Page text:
They suggested a few things to try to see if a visual processing dysfunction was the culprit behind a child's reading problems.  One idea caught my eye immediately because it had been suggested to me a few years earlier by our developmental pediatrician, but I dismissed it as unnecessary because Jackson's reading seemed fine at that time...Colored Overlays.  I ordered a pack of multi-colored transparencies from Amazon.com that day.  From the get-go that he preferred the darker colors that reduced the contrast between the white page and the black letters.

I decided to take a video of Jackson reading before and after using the dark blue colored overlay.  I can not stress enough how profound the change was in a 30 second time period.  Note that this video clip is of him reading from the same page - only a few seconds elapsed between the clips.  The only change that occurred was the addition of the overlay.   For those of you who have a child with ADD/ADHD/Dyslexia/ASD or any other learning disabilities, you will appreciate the "before" clip and laugh at how distracted and spacey Jackson is while he is reading.  It makes the "after" clip seem like a totally different child!


 


The most valuable lesson I learned through this process was that Jackson has great reading skills and comprehension ability, the challenge is figuring out how to get it out of him!  It's all in there, he just has a number of peculiar roadblocks that have prevent him from "succeeding" academically in this area.  Whether it is a visual processing dysfunction or even a speech and language delay, learning differences need to be addressed with patience and with an open mind to a new and unexpected technique.  I'm excited to tackle the next challenge in Jackson's education...since we've only been homeschooling for 6 weeks!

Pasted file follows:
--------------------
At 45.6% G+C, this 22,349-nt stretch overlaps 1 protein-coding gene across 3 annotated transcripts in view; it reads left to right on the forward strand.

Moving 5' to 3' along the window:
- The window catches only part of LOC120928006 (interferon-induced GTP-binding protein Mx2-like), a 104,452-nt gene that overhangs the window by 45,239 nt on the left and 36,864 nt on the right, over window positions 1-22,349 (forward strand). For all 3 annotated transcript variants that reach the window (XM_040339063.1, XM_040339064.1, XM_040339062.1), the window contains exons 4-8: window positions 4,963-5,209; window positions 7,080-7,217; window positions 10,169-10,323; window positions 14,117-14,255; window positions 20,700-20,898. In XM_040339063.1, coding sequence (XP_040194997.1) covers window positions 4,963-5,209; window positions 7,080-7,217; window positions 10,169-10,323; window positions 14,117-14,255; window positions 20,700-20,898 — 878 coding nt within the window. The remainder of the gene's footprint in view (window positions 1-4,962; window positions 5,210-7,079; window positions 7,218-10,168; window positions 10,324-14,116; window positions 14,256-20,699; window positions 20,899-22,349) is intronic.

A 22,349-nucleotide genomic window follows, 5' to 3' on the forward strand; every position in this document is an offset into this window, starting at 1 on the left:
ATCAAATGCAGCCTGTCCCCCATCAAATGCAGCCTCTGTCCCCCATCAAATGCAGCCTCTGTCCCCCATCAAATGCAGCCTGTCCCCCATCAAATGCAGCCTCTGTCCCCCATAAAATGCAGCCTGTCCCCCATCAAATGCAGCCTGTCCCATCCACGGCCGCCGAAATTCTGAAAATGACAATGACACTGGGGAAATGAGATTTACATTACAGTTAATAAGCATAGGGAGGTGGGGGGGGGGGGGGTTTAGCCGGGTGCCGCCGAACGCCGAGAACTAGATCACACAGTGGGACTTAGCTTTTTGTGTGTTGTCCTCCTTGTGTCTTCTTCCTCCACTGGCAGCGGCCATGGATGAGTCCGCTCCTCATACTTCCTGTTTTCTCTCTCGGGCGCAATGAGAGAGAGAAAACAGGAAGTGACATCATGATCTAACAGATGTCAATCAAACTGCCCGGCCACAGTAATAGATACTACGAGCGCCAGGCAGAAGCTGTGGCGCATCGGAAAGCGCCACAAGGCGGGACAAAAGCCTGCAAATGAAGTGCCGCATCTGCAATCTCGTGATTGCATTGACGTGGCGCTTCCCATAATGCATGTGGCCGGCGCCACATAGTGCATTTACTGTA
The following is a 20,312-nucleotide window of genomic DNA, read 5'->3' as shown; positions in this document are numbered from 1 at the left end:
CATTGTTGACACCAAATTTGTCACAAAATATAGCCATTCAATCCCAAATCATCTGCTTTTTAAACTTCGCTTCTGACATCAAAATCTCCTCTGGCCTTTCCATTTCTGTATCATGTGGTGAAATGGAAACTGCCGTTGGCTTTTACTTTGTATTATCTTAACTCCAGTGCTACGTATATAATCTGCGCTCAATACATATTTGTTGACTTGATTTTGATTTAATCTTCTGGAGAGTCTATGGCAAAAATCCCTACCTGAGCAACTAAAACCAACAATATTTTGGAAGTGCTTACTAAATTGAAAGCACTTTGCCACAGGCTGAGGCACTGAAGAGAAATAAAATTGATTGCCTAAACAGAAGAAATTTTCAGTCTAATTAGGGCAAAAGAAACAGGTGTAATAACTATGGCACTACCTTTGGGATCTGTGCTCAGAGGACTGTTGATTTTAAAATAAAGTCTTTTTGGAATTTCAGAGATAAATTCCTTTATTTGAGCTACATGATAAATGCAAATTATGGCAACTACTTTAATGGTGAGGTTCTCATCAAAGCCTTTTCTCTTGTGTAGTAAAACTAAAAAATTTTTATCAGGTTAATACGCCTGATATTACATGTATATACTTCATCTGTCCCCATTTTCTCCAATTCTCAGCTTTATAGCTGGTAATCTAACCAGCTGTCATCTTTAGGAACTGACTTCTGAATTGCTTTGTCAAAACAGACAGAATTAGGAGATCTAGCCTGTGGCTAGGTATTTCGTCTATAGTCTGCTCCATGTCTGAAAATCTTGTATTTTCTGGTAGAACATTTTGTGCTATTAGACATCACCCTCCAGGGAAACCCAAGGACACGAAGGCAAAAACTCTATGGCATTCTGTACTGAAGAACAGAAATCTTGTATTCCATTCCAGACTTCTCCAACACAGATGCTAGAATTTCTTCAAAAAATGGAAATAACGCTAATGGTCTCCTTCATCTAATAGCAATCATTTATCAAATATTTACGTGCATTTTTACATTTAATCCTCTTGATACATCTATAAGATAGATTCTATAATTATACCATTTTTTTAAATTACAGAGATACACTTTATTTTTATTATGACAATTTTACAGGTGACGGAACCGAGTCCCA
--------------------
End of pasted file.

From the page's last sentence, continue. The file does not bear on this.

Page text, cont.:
Part 2


After this discovery, I decided to push him a little farther in his reading comprehension. The hope was that this increase reading fluency and focus would translate into better comprehension.  Again, I was surprised by what I discovered.

I started with a new workbook that I picked because of its use of multiple activities for a single story.  Most comprehension materials I had used up until that point were all short passages coupled with a few questions and the information just went in one ear and out the other.  I wanted to find slightly longer passages with 6-10 activities that I could stretch out over a full week.  I finally found a good starter book at the 2nd grade level, which is about where Jackson's comprehension falls.  What I love about this book is that he can read the same story everyday for a week and be challenged to remember more and more details as time passes.  He is like a sponge that needs time to absorb the information and then process it before he can give it back to you.

Here is a video clip of him trying to answer a who question after reading the story only 1 time (and yes, we are using the blue overlay for his reading at this point, and yes, he is obviously distracted by the video camera:)